Wednesday, March 9, 2011


I have always been a glass-half-full kind of person – especially if the glass is a wine glass. Those who see the glass half-empty have been sounding the death knell of books and bookselling for almost as long as I can remember now.

Bookselling is not the same as it used to be, that’s for sure, but it’s also nowhere near dead and gone. It’s just different. That March wind outside your frosted window this morning is also a wind of change. And, as a book lover or as an author, if you tap into that difference or change, well, really, the sky’s the limit.

Independents have closed down, chains have grown, on-line businesses have emerged, and books have appeared at the drugstore and grocery store. Some of these changes have been very painful to watch and some surprising. But as in many kinds of changes, it can also mean more opportunities – or at least some different ones.

More years ago than I can comfortably count using all of my fingers and toes, I started in the book business, working as a bookseller and manager for one of the big chains, which wasn’t so big then or seen as so evil, and then much later switched to another chain as a manager and buyer.

Even when there were sales reports and payroll to do in the office, the highlight of every day was being on the sales floor chatting to customers and being asked for a book or author suggestion. And I remember stealing one great idea to put out bookmarks that said, “If you like Sue Grafton, then you’ll like these 3 authors too.”

My favourite job was a busy airport location, where customers had limited pre-flight time to grab an interesting book before inching through security. So many of these frequent flyers were huge readers and of discriminating taste. (I thought they were discriminating, as they took my suggestions!) There is nothing more satisfying to a real bookseller than a return customer begging for more, “Loved the L.R. Wright, what else can you suggest?”

So what does a budding author do, with so many of the small, friendly neighbourhood bookstores rapidly disappearing, and with them those traditional experts at handselling one by one, their new favourite mystery? And what does a booklover do who counted on those same experts to connect them to their next author discovery?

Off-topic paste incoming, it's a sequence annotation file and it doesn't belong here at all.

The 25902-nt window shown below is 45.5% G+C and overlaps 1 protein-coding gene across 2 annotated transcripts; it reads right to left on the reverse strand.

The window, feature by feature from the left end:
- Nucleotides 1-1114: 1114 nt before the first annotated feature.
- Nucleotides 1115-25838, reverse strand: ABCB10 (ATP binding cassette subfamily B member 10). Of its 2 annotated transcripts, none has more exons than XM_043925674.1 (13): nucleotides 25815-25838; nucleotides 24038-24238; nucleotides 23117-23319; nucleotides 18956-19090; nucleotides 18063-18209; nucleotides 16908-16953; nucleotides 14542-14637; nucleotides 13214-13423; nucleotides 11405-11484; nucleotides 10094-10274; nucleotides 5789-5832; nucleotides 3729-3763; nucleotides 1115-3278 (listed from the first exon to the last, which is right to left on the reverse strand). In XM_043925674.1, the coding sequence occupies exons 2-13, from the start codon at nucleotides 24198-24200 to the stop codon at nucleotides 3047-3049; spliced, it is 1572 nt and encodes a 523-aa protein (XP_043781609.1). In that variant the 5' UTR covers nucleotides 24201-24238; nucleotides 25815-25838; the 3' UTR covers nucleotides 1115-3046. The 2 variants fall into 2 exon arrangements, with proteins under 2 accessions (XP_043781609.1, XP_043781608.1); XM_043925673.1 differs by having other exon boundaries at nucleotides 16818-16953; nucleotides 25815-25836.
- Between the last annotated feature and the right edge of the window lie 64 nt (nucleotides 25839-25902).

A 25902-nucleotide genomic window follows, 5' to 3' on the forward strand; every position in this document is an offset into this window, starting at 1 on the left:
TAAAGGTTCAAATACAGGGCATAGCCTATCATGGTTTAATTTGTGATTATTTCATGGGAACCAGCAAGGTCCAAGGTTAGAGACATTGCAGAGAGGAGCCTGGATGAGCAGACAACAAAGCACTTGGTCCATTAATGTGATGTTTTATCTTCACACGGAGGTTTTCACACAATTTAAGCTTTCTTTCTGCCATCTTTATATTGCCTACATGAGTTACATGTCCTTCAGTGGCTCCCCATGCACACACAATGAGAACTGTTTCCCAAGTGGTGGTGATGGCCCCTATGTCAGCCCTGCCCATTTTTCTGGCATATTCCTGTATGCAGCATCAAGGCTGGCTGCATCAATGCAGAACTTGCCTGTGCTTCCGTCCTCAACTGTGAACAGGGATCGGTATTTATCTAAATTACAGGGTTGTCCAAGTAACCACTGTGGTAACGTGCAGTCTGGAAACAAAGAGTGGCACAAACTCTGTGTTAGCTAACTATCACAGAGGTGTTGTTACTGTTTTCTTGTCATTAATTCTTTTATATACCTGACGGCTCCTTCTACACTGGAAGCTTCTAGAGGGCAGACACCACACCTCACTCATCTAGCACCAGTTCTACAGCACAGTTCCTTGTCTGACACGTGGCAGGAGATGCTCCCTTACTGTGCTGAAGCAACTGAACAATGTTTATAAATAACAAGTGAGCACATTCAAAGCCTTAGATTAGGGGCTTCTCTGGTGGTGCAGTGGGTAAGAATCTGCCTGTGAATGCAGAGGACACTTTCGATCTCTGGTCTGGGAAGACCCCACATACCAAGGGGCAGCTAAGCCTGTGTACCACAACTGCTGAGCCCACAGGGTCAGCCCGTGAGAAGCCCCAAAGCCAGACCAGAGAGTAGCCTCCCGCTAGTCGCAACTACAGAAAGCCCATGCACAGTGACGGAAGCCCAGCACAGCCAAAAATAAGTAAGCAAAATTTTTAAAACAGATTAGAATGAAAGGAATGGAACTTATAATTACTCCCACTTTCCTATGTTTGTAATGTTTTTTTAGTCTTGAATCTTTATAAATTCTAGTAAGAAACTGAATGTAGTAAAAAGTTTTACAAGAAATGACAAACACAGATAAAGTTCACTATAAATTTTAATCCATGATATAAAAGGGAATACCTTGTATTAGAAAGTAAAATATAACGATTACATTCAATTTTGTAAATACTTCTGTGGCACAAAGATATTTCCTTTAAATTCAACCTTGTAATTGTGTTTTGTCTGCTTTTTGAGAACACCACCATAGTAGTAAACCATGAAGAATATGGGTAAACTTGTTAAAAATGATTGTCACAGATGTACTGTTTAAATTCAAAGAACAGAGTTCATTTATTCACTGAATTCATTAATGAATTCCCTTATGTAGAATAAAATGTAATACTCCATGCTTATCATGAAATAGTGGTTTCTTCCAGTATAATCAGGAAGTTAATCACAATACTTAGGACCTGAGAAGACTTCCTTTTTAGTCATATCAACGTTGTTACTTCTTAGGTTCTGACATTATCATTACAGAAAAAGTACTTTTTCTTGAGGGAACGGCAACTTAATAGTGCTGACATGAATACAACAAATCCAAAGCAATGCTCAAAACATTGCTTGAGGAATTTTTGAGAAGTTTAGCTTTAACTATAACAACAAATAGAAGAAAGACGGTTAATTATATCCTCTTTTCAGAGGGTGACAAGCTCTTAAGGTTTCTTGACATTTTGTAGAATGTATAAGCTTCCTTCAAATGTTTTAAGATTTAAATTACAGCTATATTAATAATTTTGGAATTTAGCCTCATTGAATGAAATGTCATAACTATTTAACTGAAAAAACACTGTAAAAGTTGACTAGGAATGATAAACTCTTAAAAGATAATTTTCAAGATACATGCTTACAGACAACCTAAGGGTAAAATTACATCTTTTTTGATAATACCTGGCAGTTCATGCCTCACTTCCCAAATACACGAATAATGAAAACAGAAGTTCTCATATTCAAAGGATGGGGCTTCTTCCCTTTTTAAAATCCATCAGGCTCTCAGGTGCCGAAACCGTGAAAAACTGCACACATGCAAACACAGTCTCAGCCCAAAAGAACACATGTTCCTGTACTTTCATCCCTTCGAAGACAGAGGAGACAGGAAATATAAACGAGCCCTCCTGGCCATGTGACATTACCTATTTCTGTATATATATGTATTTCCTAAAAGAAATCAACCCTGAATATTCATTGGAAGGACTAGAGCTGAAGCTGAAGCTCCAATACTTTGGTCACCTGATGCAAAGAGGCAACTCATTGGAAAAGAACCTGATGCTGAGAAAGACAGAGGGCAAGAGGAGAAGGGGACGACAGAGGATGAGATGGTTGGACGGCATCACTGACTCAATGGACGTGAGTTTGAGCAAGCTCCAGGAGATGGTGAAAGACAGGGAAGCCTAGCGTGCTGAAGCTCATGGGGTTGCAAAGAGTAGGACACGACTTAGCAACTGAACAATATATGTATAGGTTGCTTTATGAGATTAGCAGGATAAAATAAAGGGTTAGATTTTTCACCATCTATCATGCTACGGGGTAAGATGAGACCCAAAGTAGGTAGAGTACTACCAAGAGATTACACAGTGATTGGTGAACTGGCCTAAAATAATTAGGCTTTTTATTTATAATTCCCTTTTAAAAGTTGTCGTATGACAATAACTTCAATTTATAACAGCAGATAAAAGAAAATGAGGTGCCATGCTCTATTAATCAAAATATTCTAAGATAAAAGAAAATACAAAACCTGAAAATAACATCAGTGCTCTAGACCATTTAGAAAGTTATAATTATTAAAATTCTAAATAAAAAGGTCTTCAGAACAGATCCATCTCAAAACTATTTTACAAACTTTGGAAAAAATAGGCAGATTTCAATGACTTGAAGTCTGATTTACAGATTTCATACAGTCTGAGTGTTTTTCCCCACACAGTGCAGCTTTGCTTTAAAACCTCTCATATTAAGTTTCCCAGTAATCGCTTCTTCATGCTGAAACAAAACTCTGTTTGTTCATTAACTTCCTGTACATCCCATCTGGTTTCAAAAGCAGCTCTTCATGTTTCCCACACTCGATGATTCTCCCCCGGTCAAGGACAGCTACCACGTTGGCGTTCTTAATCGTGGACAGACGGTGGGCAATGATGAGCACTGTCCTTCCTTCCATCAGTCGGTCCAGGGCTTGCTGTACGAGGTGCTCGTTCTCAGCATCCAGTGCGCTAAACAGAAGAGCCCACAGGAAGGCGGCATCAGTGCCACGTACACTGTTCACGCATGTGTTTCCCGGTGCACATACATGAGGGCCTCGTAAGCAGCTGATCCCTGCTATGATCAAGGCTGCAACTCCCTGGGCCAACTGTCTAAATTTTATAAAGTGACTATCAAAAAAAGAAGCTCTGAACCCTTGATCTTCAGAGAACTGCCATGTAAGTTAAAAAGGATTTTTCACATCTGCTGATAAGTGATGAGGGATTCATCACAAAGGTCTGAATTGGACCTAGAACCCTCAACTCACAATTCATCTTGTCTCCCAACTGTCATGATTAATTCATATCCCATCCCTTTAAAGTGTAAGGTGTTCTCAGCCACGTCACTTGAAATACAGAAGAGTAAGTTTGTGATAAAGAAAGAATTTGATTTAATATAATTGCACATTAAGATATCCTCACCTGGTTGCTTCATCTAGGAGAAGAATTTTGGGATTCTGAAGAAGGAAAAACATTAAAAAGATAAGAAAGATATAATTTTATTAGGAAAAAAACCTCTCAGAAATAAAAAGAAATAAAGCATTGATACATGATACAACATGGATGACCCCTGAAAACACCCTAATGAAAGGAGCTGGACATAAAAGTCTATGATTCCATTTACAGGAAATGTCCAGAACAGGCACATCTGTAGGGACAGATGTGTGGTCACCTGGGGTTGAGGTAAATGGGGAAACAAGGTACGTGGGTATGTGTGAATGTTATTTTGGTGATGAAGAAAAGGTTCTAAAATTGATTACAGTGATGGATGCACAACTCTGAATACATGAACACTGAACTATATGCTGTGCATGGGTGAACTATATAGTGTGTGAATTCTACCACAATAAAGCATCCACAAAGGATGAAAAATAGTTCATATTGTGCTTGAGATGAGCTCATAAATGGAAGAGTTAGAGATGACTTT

Handselling is still around, it is just dressed differently. Instead of having so many bricks and mortar destination choices to discover the next Cold Mountain or Angela’s Ashes in, we just need to see things differently.

Years ago, several of us book types attended a Parliament Hill literacy fundraiser. While the rest of us were sipping the free champagne and ogling the array of political and literary celebs, our budding mystery author friend was charming and working her way around the room while collecting MPs and Heritage Ministers. As Randy Jackson would say, “And that’s how it’s done!” There are opportunities everywhere; the key is to see them and to recognize them, even to create your own buzz.

Women are astonishingly good at doing this, as we love to get together, to form groups, to sip wine and share the scoop, and really to find any excuse to get out and to get together. We form book clubs, work groups, sports groups and social groups (I belong to The Pink Bra Society, a great example, as it is a glorified reason to eat all the food groups, sip wine together & laugh. Also to exchange books).

And readers find each other on-line as well, on places like Good Reads, the Word-of-Mouth page on Book Reporter, Facebook, and even Oprah’s Book Club. Through all of these groups, readers share a new found author or book discovery, and it then spreads like wildfire. That is how The Secret Daughter became a Canadian bestseller. Word of mouth is a powerful thing.

I recently invited a diverse group of friends from my book club, from work, and from my neighbourhood, to my second annual Author Evening. I invited my mystery author friend, who now has many published books under her belt, to come and speak and read to my friends while we all sipped wine and nibbled dessert (we fed my friend too!). She struck a chord, signed her books and made connections with each of the women present, and some went home to read late into the night in the excitement of discovering a new author.

It is the savvy author who can network their books through the use of all of these new and perhaps not-so-new ways of connecting those who write with those who love to read. So sit back, put your reading glasses on and fill up that half-full glass of wine. That March wind of change is bringing spring with it and all of the newness of life and new books that it always brings.

Catherine Lee (Cathy) is a college textbook buyer in Ottawa, has been a bookseller and book buyer by trade for most of her life, and is a member of 2 book clubs. She became a book lover on her parents’ knees at story time & by flashlight under the bed sheets. One of her greatest pleasures is sharing great books with friends, of course while sipping wine.


  1. Thank you for the encouraging words and for new ideas for promoting books. It is a new world but that doesn't mean it has to be a bad one.

  2. Thanks Joan. My buddy MJ has always been the best networker I know and she is always up for the next new thing & making it fun. Nice to be visiting with all of you Mystery Mavens. Good company for sure.

  3. Reading your blog Catherine,makes me want to close down my computer, run home, turn on the fire and grab my latest book - from your evening and curl up and read. Well written, witty and inspiring!

  4. I raise my morning glass of vino to your optimistic and lively post, Cathy! You are right: reading, book talk and author-reader interactions are all alive and well with the right combination of people. Thanks for all you do to keep book love alive and well in our community.

    Terrific photo!